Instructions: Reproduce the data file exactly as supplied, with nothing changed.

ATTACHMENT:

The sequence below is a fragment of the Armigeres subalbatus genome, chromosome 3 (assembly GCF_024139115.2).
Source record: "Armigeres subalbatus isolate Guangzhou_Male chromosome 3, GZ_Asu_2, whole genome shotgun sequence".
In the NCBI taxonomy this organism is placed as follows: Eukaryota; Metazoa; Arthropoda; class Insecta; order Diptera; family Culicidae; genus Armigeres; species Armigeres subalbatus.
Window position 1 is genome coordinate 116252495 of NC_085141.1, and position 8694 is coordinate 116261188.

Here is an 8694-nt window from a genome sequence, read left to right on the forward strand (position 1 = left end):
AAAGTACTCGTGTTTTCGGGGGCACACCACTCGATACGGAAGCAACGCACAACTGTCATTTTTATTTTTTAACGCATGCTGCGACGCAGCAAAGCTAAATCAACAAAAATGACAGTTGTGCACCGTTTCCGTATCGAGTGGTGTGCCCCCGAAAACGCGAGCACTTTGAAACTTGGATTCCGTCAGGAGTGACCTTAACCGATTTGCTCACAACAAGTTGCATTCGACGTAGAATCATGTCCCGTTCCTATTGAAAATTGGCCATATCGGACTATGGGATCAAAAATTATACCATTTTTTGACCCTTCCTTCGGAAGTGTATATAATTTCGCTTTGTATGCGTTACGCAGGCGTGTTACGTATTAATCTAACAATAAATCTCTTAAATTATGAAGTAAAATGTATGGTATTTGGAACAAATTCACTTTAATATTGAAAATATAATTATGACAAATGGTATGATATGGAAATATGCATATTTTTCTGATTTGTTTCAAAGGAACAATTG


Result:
The sequence below is a fragment of the Armigeres subalbatus genome, chromosome 3 (assembly GCF_024139115.2).
Source record: "Armigeres subalbatus isolate Guangzhou_Male chromosome 3, GZ_Asu_2, whole genome shotgun sequence".
In the NCBI taxonomy this organism is placed as follows: Eukaryota; Metazoa; Arthropoda; class Insecta; order Diptera; family Culicidae; genus Armigeres; species Armigeres subalbatus.
Window position 1 is genome coordinate 116252495 of NC_085141.1, and position 8694 is coordinate 116261188.

Here is an 8694-nt window from a genome sequence, read left to right on the forward strand (position 1 = left end):
AAAGTACTCGTGTTTTCGGGGGCACACCACTCGATACGGAAGCAACGCACAACTGTCATTTTTATTTTTTAACGCATGCTGCGACGCAGCAAAGCTAAATCAACAAAAATGACAGTTGTGCACCGTTTCCGTATCGAGTGGTGTGCCCCCGAAAACGCGAGCACTTTGAAACTTGGATTCCGTCAGGAGTGACCTTAACCGATTTGCTCACAACAAGTTGCATTCGACGTAGAATCATGTCCCGTTCCTATTGAAAATTGGCCATATCGGACTATGGGATCAAAAATTATACCATTTTTTGACCCTTCCTTCGGAAGTGTATATAATTTCGCTTTGTATGCGTTACGCAGGCGTGTTACGTATTAATCTAACAATAAATCTCTTAAATTATGAAGTAAAATGTATGGTATTTGGAACAAATTCACTTTAATATTGAAAATATAATTATGACAAATGGTATGATATGGAAATATGCATATTTTTCTGATTTGTTTCAAAGGAACAATTG